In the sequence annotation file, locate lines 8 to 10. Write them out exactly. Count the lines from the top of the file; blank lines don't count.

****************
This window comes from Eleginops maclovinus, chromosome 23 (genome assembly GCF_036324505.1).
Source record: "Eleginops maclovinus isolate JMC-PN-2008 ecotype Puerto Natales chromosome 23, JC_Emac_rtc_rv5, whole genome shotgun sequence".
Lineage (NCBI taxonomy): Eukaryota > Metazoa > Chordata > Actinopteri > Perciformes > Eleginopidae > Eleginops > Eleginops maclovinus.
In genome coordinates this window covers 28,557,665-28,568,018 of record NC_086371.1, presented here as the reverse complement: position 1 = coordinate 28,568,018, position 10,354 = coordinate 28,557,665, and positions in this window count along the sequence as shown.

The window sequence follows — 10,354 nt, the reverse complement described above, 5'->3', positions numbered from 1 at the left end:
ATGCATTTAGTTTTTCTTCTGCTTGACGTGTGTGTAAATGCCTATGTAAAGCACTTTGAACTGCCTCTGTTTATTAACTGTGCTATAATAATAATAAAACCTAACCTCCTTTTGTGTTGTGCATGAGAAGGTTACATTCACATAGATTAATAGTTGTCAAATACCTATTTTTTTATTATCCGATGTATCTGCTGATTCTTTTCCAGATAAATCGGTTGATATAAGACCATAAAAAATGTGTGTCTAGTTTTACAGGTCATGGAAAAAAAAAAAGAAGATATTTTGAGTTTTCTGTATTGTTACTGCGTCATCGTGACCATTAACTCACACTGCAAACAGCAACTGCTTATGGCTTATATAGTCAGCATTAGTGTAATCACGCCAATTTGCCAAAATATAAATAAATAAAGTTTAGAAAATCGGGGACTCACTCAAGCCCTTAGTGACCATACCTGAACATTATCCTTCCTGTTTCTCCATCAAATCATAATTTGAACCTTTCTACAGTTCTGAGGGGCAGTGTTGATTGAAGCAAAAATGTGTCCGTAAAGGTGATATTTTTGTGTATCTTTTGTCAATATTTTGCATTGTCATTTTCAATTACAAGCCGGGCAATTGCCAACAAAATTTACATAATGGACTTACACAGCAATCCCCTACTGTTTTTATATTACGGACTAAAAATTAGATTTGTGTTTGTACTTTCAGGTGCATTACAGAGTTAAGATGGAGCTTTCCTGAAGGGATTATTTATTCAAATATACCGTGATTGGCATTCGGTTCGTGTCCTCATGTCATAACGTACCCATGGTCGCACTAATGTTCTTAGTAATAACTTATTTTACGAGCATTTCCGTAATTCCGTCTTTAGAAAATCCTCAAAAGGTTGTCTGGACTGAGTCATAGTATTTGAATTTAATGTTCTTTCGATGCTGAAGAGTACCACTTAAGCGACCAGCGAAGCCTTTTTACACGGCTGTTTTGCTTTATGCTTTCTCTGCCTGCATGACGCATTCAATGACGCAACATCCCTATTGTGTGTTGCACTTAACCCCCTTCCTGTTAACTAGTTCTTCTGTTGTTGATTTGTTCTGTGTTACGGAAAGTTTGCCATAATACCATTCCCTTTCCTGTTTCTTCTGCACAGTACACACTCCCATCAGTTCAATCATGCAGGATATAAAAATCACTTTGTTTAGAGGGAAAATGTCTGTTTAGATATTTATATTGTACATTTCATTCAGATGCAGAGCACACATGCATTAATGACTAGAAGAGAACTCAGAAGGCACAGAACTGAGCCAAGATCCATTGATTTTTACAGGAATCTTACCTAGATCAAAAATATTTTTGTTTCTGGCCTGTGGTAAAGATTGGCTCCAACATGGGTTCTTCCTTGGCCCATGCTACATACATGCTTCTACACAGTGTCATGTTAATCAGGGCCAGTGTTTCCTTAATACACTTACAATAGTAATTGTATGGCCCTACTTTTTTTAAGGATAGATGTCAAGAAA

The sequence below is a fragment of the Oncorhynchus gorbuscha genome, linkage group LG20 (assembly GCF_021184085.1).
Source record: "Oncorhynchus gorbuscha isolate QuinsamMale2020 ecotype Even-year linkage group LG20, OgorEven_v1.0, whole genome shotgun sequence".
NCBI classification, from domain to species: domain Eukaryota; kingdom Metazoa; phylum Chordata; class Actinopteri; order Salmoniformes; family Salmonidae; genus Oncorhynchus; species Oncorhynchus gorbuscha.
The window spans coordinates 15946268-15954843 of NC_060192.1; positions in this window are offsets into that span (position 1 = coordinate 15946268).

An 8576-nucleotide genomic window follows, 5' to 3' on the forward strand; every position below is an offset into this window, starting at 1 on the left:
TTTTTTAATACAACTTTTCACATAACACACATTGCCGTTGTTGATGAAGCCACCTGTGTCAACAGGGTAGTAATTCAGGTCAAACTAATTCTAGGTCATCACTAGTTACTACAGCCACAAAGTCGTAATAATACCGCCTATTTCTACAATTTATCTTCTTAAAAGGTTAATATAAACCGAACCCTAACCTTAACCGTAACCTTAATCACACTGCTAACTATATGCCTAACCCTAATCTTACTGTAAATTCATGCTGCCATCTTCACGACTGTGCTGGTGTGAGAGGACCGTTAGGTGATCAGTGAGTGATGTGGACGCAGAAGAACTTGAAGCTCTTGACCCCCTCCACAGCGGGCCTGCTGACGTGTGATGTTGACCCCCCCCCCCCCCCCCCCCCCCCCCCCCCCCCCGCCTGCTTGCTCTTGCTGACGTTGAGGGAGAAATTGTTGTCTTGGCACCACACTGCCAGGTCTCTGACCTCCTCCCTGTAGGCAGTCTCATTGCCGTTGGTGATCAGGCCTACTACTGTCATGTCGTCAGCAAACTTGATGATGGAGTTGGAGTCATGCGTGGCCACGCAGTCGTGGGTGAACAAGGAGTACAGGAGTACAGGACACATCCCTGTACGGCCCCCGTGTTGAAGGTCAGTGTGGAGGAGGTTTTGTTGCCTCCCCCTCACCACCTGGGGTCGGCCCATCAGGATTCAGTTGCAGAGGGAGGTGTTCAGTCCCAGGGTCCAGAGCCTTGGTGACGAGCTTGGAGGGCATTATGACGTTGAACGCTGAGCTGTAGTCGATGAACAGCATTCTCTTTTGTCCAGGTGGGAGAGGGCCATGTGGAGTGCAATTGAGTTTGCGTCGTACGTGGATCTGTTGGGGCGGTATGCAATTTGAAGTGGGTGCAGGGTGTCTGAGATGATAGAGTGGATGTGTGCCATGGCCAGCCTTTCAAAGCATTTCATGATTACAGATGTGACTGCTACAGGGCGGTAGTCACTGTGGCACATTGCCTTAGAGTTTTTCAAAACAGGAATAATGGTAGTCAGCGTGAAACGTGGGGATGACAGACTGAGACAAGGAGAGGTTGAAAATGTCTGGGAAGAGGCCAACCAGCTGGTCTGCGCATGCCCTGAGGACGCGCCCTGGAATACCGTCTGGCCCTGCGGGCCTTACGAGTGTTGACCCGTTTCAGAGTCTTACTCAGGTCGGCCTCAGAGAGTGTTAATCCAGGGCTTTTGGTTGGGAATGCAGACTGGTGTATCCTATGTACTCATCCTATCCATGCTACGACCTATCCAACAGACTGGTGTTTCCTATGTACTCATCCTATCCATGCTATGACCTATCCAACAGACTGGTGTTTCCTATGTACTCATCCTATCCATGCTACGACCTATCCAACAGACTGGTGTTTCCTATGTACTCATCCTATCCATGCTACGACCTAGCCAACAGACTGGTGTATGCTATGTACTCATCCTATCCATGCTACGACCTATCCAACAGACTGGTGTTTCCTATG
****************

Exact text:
Source record: "Oncorhynchus gorbuscha isolate QuinsamMale2020 ecotype Even-year linkage group LG20, OgorEven_v1.0, whole genome shotgun sequence".
NCBI classification, from domain to species: domain Eukaryota; kingdom Metazoa; phylum Chordata; class Actinopteri; order Salmoniformes; family Salmonidae; genus Oncorhynchus; species Oncorhynchus gorbuscha.
The window spans coordinates 15946268-15954843 of NC_060192.1; positions in this window are offsets into that span (position 1 = coordinate 15946268).